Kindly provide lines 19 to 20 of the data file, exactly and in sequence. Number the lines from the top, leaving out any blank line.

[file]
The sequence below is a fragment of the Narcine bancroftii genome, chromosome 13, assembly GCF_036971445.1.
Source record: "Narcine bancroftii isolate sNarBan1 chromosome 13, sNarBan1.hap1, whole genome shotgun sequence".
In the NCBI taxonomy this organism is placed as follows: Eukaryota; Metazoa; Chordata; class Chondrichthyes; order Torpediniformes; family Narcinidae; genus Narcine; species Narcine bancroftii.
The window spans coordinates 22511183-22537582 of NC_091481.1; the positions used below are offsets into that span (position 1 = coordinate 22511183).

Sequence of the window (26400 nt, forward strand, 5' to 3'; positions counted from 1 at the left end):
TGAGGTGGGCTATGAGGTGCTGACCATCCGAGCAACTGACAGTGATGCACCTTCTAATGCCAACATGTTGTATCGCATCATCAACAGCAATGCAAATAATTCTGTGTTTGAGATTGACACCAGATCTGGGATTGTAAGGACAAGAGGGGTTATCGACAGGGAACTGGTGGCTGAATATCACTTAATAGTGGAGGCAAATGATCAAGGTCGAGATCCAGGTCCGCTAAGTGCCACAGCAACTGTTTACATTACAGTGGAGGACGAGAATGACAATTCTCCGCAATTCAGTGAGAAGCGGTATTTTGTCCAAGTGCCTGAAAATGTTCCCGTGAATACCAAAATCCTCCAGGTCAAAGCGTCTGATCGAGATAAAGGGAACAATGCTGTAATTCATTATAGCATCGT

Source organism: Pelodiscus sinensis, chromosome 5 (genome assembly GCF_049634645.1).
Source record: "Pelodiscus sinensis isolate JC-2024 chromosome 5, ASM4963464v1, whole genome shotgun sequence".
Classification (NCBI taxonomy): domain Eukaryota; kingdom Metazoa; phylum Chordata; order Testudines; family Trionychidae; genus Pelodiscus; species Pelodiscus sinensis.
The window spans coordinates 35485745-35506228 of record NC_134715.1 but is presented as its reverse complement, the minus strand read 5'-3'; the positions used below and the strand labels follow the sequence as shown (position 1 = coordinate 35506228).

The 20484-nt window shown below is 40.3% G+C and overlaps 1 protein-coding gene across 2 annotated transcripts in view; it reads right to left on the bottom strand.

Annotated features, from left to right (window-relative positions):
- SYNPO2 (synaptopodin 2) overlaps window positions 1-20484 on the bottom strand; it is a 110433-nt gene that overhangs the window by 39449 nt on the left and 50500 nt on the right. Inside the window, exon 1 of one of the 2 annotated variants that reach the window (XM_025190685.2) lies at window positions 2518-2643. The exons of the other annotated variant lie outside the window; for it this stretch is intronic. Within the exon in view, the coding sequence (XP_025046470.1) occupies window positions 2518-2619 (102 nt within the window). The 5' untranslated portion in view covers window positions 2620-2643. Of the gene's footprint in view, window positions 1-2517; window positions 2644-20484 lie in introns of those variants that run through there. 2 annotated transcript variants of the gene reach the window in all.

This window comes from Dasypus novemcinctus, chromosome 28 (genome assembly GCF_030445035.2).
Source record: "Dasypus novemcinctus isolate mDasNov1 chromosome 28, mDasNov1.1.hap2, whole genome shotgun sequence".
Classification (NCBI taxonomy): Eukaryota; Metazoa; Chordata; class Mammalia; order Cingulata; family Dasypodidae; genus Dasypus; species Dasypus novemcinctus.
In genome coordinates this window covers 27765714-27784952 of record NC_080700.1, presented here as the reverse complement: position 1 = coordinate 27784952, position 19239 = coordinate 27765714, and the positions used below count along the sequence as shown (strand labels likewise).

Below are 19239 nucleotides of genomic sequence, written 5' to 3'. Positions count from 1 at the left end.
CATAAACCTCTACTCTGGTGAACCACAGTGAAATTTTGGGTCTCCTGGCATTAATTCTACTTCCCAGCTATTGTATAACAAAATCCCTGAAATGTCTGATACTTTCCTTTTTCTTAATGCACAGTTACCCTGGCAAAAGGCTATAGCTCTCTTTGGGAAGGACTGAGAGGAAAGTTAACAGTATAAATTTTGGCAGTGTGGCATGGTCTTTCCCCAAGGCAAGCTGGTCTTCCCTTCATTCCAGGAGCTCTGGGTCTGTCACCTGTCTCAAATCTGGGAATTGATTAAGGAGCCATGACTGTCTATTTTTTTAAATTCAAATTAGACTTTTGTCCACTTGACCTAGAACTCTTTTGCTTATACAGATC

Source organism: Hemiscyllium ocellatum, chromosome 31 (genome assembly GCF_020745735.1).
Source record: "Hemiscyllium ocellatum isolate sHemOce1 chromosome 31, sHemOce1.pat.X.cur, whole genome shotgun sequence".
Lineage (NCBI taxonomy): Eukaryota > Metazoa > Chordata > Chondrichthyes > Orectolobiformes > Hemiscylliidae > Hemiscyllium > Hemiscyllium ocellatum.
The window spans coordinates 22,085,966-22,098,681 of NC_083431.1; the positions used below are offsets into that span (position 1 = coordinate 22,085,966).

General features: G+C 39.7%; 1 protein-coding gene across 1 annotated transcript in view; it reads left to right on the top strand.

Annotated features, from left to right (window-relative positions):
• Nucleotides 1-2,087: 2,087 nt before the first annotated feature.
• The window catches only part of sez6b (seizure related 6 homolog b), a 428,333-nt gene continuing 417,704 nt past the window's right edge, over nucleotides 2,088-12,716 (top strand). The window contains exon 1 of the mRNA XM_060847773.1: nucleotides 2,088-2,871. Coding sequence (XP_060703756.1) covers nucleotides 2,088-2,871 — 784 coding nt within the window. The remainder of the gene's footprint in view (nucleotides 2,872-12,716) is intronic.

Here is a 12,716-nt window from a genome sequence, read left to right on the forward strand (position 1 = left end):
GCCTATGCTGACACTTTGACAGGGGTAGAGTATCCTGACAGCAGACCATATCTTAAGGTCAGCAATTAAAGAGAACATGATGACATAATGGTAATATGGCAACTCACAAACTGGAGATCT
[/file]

CATAAACCTCTACTCTGGTGAACCACAGTGAAATTTTGGGTCTCCTGGCATTAATTCTACTTCCCAGCTATTGTATAACAAAATCCCTGAAATGTCTGATACTTTCCTTTTTCTTAATGCACAGTTACCCTGGCAAAAGGCTATAGCTCTCTTTGGGAAGGACTGAGAGGAAAGTTAACAGTATAAATTTTGGCAGTGTGGCATGGTCTTTCCCCAAGGCAAGCTGGTCTTCCCTTCATTCCAGGAGCTCTGGGTCTGTCACCTGTCTCAAATCTGGGAATTGATTAAGGAGCCATGACTGTCTATTTTTTTAAATTCAAATTAGACTTTTGTCCACTTGACCTAGAACTCTTTTGCTTATACAGATC

Source organism: Hemiscyllium ocellatum, chromosome 31 (genome assembly GCF_020745735.1).